By elimination (Gröbner basis or resultants),
the functions F_{x} and G_{x} are algebraic.
Their Puiseux expansion leads to an
algebraic singularity with exponent 1/2.
Here is a sketch of the proof that the exponent is indeed a=1/2.
Define J_{z} the Jacobian matrix (¶ Q_{i} / ¶
H_{x}_{j}), the polynomials Q_{i}
have nonnegative coefficients, thus there exists n
such that J_{z}^{n} is an aperiodic and irreducible
matrix with strictly positive coefficients.
By the PerronFrobenius theorem, J_{z} has a positive eigenvalue
l_{z} of multiplicity 1. The function l_{z} is
increasing and realanalytic and l_{R}=1/R.
Considering a left eigenvector of J_{R} and using the shape of the
Q_{i} yields to the relations
(Rz)(C+···)=C'(Rz)^{2a}+···,
thus 2a=1.
As z=R is the dominant singularity of F_{x} and G_{x},
one has the two following theorems:
Theorem 1 [Local limit theorem, access]
Assuming irreducibility and aperiodicity,
one has, for a positive constant B_{x}:
p^{*n}(x)~ 
B_{x} 

(2p R)^{1/2}R^{n} n^{3/2} 

. 
Theorem 2 [Local limit theorem, first access]
Assuming positivity, one has, for a positive constant A_{x}:
Pr {x is reached for the first time after n steps}
~ 
A_{x} 

(2p R)^{1/2}R^{n} n^{3/2} 

. 
3 Saddlepoint Approximations
The probability to reach a point x at a distance m
of the origin in n steps is
for appropriate functions b, C and y^{..} (see the correct
definitions / notations in [6]).
This uniform asymptotics in x and n corresponds to the
classical saddlepoint approximation (sharp
large deviations theorems) for sums of iid random vectors in R^{d}.
The saddlepoint approximations are of interest for another reason.
For large n, nearly all the mass in the probability distribution
p^{*n}(x) is concentrated in the region x³ e n,
where the local limit approximations are not accurate.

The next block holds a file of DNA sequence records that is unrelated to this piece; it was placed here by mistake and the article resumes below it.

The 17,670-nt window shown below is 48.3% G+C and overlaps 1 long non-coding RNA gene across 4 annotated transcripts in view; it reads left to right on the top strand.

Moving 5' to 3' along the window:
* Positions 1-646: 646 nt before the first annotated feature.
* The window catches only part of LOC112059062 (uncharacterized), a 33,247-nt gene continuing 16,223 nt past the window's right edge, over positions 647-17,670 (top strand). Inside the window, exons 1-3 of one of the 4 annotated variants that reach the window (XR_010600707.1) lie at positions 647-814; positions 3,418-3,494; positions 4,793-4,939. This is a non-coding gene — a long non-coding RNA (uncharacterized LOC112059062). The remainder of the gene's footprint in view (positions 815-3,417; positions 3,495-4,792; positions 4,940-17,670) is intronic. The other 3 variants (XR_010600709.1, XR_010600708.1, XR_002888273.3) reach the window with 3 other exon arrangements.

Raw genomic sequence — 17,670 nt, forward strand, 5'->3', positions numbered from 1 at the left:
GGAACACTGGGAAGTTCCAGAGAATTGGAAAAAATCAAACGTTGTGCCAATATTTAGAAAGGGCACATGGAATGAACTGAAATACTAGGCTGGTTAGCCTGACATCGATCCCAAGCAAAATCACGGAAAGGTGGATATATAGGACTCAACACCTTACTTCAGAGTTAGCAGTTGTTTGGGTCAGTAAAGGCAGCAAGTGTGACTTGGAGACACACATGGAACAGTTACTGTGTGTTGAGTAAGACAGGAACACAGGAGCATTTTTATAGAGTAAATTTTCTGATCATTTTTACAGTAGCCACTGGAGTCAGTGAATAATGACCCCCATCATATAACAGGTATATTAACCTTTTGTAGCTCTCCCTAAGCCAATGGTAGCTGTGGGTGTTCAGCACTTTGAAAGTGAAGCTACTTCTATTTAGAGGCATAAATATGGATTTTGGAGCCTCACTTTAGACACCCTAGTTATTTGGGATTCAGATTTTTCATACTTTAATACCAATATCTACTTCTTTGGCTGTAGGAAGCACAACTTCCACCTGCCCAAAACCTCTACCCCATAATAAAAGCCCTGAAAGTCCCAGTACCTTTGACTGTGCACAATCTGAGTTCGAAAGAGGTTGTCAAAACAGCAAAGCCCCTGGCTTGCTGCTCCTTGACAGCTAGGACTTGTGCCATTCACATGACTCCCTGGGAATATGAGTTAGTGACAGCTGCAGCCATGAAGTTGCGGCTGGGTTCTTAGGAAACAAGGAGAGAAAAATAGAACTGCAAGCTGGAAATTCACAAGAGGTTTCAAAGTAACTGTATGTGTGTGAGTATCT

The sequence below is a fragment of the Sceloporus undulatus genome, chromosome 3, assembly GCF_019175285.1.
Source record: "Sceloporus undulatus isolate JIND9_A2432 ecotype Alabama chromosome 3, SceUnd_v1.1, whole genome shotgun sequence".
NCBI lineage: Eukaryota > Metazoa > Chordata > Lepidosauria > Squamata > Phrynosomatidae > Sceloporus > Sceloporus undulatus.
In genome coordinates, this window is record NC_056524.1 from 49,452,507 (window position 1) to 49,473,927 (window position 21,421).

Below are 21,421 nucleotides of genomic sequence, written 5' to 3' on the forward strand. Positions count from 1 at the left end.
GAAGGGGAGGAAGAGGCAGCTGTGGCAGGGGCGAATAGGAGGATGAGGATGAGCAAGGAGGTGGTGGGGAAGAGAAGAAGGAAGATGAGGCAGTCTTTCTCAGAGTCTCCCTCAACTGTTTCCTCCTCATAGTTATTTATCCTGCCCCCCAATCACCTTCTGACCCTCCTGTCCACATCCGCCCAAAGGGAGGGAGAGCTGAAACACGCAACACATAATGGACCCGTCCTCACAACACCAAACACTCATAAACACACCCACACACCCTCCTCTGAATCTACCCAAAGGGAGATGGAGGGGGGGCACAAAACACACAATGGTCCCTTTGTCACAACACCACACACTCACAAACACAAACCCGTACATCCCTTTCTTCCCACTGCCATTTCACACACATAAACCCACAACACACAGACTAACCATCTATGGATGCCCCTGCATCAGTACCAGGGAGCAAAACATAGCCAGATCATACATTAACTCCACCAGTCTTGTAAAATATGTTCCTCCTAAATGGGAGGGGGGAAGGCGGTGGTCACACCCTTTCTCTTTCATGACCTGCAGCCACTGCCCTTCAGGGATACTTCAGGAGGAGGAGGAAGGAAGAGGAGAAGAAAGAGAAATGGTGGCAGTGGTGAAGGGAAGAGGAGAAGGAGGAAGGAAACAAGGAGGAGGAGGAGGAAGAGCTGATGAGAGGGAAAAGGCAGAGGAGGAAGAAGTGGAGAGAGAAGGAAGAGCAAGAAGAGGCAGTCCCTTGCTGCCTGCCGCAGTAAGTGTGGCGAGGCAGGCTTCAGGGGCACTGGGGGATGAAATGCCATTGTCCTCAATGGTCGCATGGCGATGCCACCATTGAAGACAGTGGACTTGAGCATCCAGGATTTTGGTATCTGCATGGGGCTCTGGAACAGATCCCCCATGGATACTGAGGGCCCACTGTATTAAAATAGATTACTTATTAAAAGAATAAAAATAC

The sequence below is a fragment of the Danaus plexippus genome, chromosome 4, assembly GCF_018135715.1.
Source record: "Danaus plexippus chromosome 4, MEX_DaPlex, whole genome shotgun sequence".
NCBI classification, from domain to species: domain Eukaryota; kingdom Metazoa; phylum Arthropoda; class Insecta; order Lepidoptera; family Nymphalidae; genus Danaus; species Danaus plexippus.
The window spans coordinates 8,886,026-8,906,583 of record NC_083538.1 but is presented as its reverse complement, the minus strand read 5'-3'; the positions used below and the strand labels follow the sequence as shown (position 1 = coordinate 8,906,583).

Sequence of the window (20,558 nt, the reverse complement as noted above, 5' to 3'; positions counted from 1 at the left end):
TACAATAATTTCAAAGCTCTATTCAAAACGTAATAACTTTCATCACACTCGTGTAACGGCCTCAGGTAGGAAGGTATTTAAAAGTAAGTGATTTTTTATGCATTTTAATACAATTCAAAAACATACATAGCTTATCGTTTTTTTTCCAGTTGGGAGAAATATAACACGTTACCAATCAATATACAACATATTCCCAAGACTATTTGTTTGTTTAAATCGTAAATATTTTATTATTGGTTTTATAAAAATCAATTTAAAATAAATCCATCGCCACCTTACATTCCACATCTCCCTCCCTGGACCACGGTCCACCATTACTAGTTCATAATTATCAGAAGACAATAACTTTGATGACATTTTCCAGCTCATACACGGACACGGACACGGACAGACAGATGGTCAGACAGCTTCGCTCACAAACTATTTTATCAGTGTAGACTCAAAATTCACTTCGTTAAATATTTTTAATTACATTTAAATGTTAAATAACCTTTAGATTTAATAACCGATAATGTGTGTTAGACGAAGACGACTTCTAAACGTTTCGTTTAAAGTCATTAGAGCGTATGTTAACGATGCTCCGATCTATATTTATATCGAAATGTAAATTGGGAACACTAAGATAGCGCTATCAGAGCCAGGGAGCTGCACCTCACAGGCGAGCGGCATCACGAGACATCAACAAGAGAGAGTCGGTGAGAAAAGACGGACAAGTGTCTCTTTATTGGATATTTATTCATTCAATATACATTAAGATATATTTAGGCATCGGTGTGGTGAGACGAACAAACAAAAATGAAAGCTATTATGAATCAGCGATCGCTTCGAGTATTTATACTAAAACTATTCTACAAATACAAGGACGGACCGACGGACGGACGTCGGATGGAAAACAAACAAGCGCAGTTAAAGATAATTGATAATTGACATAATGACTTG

This contrasts with the situation for finite range random walk
in Euclidean space. In fact, Guivarch [4] has shown that
for random walks in G, the distance from the origin
grows linearly in n. Sawyer and Steger [10] have further shown
that (Z_{n}nb)/(n)^{1/2} converges in law to a normal
distribution.
Finally, S. Lalley, using a special matrix product and results on Ruelle's
PerronFrobenius operators, derives a saddlepoint approximation,
uniformly for m/n in a given compact
Pr{Z_{n}=m}~ 
exp(nB(m/n)) 

(2 p m D(m/n))^{1/2} 

C(m/n). 
References
 [1]

Cartwright (Donald I.) and Sawyer (Stanley). 
The Martin boundary for general isotropic random walks in a tree.
Journal of Theoretical Probability, vol. 4, n°1,
1991, pp. 111136.
 [2]

FigàTalamanca (Alessandro) and Picardello (Massimo A.). 
Harmonic analysis on free groups. 
Marcel Dekker Inc., New York, 1983, viii+145p.
 [3]

Gerl (Peter) and Woess (Wolfgang). 
Local limits and harmonic functions for nonisotropic random walks on
free groups. Probability Theory and Related Fields, vol. 71, n°3,
1986, pp. 341355.
 [4]

Guivarc'h (Y.). 
Sur la loi des grands nombres et le rayon spectral d'une marche
aléatoire. In Conference on Random Walks (Kleebach, 1979),
pp. 4798, 3. 
Société Mathématique de France, Paris, 1980.
 [5]

Lalley (Steven P.). 
Saddlepoint approximations and spacetime Martin boundary for
nearestneighbor random walk on a homogeneous tree. Journal of
Theoretical Probability, vol. 4, n°4, 1991, pp. 701723.
 [6]

Lalley (Steven P.). 
Finite range random walk on free groups and homogeneous trees. The Annals of Probability, vol. 21, n°4, 1993,
pp. 20872130.
 [7]

Lalley (Steven P.) and Hueter (Irene). 
Anisotropic branching random walks on homogeneous trees. Preprint, 1999.
 [8]

Picardello (Massimo A.). 
Spherical functions and local limit theorems on free groups. Annali di Matematica Pura ed Applicata. Serie Quarta, vol. 133,
1983, pp. 177191.
 [9]

Sawyer (Stanley). 
Isotropic random walks in a tree. Zeitschrift für
Wahrscheinlichkeitstheorie und Verwandte Gebiete, vol. 42, n°4,
1978, pp. 279292.
 [10]

Sawyer (Stanley) and Steger (Tim). 
The rate of escape for anisotropic random walks in a tree. Probability Theory and Related Fields, vol. 76, n°2,
1987, pp. 207230.
 [11]

Seneta (E.). 
Nonnegative matrices and Markov chains. 
SpringerVerlag, New York, 1981, second edition,
xiii+279p.
This document was translated from L^{A}T_{E}X by
H^{E}V^{E}A.